Tag Archives: Facebook

Daily Headline – 16/02/13

G20 and Global Tax?

Global tax g20russiaMultinational companies buy, sell and ship money all round the world to either avoid paying tax altogether or to pay the very least they can.

The problem is, this is not illegal, loop holes exist and some countries deliberately keep corporate tax as low as possible to attract businesses and jobs.

If a global, unified tax system was in place it could (if done properly) eliminate the constant ‘threat’ of businesses and jobs packing up and moving to another country.
The money raised would be a much needed boost to help combat unemployment and improve heath and education.

The G20 Finance Ministers and Central Bank Governors’ Meeting will take place in Moscow, Russia from 15th – 16th February 2013.
Amongst other things the ‘global economy outlook’ will be discussed with the UK, France and Germany expected to push for global tax rules to help clampdown on corporate tax avoidance.

A full list of the G20 Finance Ministers and Central Bank Governors’ Meeting program can be found here.

There are almost countless examples of corporate tax avoidance, here are a couple…

Starbucks has paid £8.6m in corporation tax in its 14 years of trading in the UK, and nothing in the last three years.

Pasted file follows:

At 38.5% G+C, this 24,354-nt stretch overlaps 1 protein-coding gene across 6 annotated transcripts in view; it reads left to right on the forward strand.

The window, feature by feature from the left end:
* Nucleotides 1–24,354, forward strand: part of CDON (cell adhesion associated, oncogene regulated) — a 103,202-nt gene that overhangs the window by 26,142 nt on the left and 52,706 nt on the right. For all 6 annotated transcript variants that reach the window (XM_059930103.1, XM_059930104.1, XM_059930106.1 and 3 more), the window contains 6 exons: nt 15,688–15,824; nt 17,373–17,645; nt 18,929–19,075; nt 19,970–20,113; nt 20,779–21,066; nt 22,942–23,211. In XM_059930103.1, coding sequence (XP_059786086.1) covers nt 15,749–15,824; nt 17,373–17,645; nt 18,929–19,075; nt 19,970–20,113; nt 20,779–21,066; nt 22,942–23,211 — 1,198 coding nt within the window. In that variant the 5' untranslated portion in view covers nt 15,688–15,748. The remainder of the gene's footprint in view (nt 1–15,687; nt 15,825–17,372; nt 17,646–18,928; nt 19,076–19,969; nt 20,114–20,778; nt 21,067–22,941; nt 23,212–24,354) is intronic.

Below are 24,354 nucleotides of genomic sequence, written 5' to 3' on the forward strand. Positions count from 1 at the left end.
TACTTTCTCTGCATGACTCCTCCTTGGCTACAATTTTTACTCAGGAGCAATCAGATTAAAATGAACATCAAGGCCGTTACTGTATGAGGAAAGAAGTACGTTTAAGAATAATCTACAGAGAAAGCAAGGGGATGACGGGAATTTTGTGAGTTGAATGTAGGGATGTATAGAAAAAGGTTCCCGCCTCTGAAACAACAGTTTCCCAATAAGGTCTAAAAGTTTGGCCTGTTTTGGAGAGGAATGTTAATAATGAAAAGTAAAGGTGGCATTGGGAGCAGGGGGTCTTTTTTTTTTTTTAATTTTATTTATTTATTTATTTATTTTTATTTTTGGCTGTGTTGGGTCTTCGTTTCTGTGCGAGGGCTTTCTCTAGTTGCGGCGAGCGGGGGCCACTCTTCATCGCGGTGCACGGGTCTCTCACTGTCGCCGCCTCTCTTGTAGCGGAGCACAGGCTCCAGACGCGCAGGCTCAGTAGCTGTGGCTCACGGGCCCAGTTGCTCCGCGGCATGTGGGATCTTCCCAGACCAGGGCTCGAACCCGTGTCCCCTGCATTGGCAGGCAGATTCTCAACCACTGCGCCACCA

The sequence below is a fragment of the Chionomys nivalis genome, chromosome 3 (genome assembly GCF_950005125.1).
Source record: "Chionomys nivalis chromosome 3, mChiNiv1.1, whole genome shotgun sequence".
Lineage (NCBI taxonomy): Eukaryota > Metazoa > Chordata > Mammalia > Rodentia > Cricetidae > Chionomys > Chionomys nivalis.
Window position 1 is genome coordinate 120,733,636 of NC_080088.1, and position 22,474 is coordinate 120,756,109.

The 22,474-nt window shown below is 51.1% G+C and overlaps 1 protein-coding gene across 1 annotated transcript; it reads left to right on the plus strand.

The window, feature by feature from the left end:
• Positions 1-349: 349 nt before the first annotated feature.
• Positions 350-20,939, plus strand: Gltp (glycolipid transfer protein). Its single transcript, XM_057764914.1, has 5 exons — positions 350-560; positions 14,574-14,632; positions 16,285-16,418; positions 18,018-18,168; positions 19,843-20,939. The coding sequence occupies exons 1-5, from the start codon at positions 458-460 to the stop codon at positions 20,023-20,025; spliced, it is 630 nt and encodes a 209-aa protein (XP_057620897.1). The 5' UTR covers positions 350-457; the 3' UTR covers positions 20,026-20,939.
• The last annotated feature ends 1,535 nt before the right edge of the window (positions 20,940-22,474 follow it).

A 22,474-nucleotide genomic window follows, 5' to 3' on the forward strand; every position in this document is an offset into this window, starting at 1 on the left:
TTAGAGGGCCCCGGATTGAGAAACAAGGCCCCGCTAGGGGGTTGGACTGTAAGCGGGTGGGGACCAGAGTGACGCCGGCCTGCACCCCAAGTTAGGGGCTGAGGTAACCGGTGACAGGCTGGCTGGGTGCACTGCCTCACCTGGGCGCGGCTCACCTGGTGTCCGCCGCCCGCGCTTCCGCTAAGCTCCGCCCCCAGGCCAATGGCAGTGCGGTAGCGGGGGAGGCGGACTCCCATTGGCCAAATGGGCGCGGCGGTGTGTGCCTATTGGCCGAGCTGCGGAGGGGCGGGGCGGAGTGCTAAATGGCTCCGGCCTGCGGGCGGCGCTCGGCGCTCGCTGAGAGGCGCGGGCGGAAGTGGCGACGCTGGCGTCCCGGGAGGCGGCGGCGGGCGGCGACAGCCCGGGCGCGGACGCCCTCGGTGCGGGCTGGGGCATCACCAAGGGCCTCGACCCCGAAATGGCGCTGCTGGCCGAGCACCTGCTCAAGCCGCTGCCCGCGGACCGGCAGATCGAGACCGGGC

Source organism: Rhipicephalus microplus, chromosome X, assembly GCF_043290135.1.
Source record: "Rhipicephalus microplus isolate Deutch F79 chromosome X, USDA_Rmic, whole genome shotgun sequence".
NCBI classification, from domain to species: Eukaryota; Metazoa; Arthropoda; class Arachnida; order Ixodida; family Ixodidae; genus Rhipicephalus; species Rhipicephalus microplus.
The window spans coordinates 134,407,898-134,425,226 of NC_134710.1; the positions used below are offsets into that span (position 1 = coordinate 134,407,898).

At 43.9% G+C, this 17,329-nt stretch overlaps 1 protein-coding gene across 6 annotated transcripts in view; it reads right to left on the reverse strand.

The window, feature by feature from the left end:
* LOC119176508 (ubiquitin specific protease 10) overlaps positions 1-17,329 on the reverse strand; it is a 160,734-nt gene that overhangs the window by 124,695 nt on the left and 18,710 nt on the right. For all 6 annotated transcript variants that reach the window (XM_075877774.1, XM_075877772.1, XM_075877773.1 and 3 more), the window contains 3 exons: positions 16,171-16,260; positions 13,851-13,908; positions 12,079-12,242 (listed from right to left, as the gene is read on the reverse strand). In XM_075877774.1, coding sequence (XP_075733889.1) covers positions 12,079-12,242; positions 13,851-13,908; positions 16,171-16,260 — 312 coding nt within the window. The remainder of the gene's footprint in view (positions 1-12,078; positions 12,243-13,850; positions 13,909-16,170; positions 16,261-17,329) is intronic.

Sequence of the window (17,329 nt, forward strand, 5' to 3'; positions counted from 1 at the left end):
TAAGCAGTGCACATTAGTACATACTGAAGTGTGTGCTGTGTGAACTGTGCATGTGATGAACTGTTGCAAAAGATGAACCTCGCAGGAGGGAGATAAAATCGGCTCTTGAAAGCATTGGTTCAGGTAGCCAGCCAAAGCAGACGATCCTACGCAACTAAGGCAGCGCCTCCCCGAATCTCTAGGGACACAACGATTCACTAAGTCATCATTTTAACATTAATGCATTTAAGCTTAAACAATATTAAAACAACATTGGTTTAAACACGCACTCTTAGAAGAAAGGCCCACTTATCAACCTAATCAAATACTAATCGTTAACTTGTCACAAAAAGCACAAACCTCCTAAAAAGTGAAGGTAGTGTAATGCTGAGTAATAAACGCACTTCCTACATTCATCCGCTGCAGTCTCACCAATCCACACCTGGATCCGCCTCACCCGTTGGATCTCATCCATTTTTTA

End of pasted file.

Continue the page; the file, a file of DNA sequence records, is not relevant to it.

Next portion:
Facebook paid no corporate income tax in the US last year, and instead reclaimed $451m in taxes from the Internal Revenue Service (IRS), despite recording profits of over $1bn.

Amazon generated £7.5bn from sales in the UK in the last three years, did so without attracting any corporation tax on the profits from those sales.

Daily Headline – 11/02/13

Website surveillance software developed for US defence

RIOT softwareThe Guardian is reporting about website surveillance software called RIOT developed by Raytheon for the US military.

The “extreme-scale analytics” system created by Raytheon, the world’s fifth largest defence contractor, can gather vast amounts of information about people from websites including Facebook, Twitter and Foursquare.

The power of Riot to harness popular websites for surveillance offers a rare insight into controversial techniques that have attracted interest from intelligence and national security agencies, at the same time prompting civil liberties and online privacy concerns.

For the full story from the Guardian click here.